• In general, in another aspect, a computer program product for defining a configuration model for a product includes instructions operable to cause a programmable processor to receive input. The product includes instructions to define, based on the input, a base component of the configuration model, the base component including information that describes a baseline configuration for the product. The product includes instructions to define, based on the input, a first component of the configuration model. The first component includes information that describes a variation to the baseline configuration of the product and that is associated with a first business process. The first component includes restrictions on accessing and modifying the variation information. The product is tangibly stored on a machine-readable medium. [0010]
  • The invention can be implemented to realize one or more of the following advantages. A system in accordance with the invention provides a multi-purpose configuration model. The configuration model can be used for different processes. For example, the configuration model can be used for different business processes, which can include product design, marketing, sales, and production. Processes can be different as a result of being performed by different organization units or as a result of being performed for different business areas. [0011]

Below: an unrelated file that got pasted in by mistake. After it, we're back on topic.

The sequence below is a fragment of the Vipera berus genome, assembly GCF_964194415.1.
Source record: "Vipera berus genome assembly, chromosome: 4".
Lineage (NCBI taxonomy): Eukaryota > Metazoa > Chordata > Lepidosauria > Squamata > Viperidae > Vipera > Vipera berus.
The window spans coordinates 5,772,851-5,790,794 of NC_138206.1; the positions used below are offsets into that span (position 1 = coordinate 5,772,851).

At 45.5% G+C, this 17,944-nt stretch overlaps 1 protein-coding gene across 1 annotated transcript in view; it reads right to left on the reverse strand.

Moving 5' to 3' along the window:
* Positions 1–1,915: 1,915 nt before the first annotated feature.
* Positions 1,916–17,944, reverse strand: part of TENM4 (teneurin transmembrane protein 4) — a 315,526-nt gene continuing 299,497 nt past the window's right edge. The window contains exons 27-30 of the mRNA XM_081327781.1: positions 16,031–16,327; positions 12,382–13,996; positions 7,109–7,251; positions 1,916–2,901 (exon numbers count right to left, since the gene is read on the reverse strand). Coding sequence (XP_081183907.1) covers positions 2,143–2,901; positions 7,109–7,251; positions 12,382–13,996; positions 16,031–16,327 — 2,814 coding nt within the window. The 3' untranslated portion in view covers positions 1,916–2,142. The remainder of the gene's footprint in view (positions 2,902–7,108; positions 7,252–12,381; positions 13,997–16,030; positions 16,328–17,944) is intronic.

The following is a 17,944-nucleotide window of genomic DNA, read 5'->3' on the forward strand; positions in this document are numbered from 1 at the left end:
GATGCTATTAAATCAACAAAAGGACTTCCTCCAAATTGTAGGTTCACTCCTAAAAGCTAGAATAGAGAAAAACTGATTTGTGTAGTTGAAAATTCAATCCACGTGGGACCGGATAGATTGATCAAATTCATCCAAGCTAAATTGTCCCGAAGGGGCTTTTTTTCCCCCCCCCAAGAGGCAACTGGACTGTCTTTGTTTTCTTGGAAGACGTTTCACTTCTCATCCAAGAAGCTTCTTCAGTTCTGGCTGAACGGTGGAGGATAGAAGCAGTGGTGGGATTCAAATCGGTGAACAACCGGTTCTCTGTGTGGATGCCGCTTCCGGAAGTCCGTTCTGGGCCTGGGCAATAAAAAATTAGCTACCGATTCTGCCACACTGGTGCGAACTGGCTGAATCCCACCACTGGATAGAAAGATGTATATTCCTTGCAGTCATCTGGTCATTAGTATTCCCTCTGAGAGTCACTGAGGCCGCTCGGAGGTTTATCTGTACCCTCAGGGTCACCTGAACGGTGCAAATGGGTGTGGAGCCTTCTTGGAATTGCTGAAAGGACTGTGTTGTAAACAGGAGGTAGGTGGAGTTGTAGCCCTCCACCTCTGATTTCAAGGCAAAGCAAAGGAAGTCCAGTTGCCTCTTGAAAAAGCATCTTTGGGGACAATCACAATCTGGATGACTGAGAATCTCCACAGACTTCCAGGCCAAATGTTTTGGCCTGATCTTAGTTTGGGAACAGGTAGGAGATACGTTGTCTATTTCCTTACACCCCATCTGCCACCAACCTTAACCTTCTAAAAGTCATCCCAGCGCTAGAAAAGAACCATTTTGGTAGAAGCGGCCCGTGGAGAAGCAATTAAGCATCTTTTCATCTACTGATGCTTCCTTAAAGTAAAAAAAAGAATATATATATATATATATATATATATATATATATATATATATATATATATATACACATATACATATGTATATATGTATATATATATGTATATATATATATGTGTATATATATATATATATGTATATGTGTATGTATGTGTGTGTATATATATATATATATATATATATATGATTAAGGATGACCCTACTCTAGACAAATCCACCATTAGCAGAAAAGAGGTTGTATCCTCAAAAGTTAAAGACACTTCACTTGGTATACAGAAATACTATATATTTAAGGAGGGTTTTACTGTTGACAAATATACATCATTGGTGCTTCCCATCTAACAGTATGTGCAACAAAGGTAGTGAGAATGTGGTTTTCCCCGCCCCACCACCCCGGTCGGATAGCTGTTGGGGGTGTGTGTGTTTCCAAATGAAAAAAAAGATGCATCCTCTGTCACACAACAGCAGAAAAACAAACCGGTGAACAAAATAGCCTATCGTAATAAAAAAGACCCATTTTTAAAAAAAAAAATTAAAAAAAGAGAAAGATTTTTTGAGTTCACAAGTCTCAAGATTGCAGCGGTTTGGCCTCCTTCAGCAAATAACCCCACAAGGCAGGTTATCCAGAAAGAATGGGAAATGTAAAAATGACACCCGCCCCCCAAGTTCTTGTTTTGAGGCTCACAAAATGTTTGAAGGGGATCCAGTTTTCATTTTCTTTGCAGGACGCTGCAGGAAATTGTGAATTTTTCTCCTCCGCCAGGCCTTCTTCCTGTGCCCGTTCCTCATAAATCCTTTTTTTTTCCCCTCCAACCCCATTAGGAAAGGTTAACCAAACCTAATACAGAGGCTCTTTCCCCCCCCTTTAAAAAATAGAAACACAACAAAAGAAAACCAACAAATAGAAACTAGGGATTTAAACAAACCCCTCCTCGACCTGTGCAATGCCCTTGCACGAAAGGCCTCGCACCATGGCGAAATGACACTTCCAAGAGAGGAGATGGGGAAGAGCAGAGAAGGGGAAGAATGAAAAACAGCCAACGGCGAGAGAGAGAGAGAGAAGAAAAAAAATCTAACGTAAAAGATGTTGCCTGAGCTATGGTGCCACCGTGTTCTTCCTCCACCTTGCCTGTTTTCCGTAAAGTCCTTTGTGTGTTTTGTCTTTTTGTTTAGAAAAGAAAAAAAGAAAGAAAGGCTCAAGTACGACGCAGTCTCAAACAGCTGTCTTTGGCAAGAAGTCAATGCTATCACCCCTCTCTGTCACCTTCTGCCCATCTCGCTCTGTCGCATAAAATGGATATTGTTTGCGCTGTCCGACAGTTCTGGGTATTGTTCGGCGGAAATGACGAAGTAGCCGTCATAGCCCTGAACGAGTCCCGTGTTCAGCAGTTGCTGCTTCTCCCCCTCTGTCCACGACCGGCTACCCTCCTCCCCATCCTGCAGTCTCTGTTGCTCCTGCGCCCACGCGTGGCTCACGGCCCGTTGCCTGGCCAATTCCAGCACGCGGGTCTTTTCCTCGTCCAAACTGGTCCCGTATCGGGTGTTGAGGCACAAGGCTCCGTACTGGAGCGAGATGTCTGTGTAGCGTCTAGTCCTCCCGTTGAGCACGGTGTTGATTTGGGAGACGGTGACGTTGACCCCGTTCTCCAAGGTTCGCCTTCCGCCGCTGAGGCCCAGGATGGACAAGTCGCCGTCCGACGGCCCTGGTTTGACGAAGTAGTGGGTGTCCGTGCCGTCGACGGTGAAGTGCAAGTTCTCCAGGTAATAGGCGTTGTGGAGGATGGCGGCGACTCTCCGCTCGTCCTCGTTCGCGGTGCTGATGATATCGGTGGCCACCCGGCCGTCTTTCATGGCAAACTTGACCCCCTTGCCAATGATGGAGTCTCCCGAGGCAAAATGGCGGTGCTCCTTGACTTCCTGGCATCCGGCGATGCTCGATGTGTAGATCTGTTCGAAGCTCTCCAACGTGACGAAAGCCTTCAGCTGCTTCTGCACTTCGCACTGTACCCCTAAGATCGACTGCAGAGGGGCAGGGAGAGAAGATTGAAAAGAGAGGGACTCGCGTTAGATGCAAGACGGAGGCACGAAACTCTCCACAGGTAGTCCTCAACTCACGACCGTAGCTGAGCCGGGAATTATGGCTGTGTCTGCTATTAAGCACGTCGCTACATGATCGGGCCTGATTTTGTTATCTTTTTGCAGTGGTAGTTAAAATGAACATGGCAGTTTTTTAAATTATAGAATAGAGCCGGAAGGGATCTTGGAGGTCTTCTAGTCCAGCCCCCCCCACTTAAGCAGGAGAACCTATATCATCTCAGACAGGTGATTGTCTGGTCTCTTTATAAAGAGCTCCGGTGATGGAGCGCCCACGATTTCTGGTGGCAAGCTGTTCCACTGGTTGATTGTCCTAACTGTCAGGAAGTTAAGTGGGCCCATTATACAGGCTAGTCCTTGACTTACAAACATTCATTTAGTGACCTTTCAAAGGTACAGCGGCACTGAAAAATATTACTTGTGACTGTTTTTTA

• The system can provide information based on a role of a user. A user, as used in this specification, can be a human operator or another entity, such as a computer program. The system can provide only information that is relevant to processes associated with the role. For example, the system can provide price information but not production information to users that have marketing or sales roles. [0012]
  • The system can provide information based on an access authorization level of the user. The system, for example, can include sensitive information, such as profit margin, in the product model and allow only a particular group of users, such as, for example, vice presidents and accountants, to view the information. [0013]
  • The system, in response to user input or input from another source, can change a configuration model. For example, the system can add characteristics to the configuration model, restrict ranges of values of a characteristic, set default values for a characteristic, and add constraints to the configuration model. [0014]
  • The system can present different views of the configuration model. Each view can correspond to and can be used for a particular process. [0015]